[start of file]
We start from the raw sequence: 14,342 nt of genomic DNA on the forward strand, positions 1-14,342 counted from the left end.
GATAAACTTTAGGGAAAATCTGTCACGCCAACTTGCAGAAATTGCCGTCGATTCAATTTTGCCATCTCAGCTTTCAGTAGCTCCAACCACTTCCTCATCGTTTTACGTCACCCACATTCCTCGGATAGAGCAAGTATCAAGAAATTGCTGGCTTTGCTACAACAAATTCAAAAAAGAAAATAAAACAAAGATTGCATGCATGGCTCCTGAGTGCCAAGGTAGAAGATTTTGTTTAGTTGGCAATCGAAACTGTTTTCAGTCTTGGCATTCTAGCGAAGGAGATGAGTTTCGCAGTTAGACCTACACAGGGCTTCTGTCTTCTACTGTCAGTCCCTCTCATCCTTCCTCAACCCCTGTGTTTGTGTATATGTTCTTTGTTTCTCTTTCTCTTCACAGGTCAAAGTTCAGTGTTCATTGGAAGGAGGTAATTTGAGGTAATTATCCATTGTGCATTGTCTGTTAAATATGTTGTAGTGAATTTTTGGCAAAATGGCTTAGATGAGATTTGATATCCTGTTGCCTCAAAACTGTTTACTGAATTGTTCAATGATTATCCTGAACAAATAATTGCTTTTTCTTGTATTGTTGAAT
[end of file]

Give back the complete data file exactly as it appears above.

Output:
We start from the raw sequence: 14,342 nt of genomic DNA on the forward strand, positions 1-14,342 counted from the left end.
GATAAACTTTAGGGAAAATCTGTCACGCCAACTTGCAGAAATTGCCGTCGATTCAATTTTGCCATCTCAGCTTTCAGTAGCTCCAACCACTTCCTCATCGTTTTACGTCACCCACATTCCTCGGATAGAGCAAGTATCAAGAAATTGCTGGCTTTGCTACAACAAATTCAAAAAAGAAAATAAAACAAAGATTGCATGCATGGCTCCTGAGTGCCAAGGTAGAAGATTTTGTTTAGTTGGCAATCGAAACTGTTTTCAGTCTTGGCATTCTAGCGAAGGAGATGAGTTTCGCAGTTAGACCTACACAGGGCTTCTGTCTTCTACTGTCAGTCCCTCTCATCCTTCCTCAACCCCTGTGTTTGTGTATATGTTCTTTGTTTCTCTTTCTCTTCACAGGTCAAAGTTCAGTGTTCATTGGAAGGAGGTAATTTGAGGTAATTATCCATTGTGCATTGTCTGTTAAATATGTTGTAGTGAATTTTTGGCAAAATGGCTTAGATGAGATTTGATATCCTGTTGCCTCAAAACTGTTTACTGAATTGTTCAATGATTATCCTGAACAAATAATTGCTTTTTCTTGTATTGTTGAAT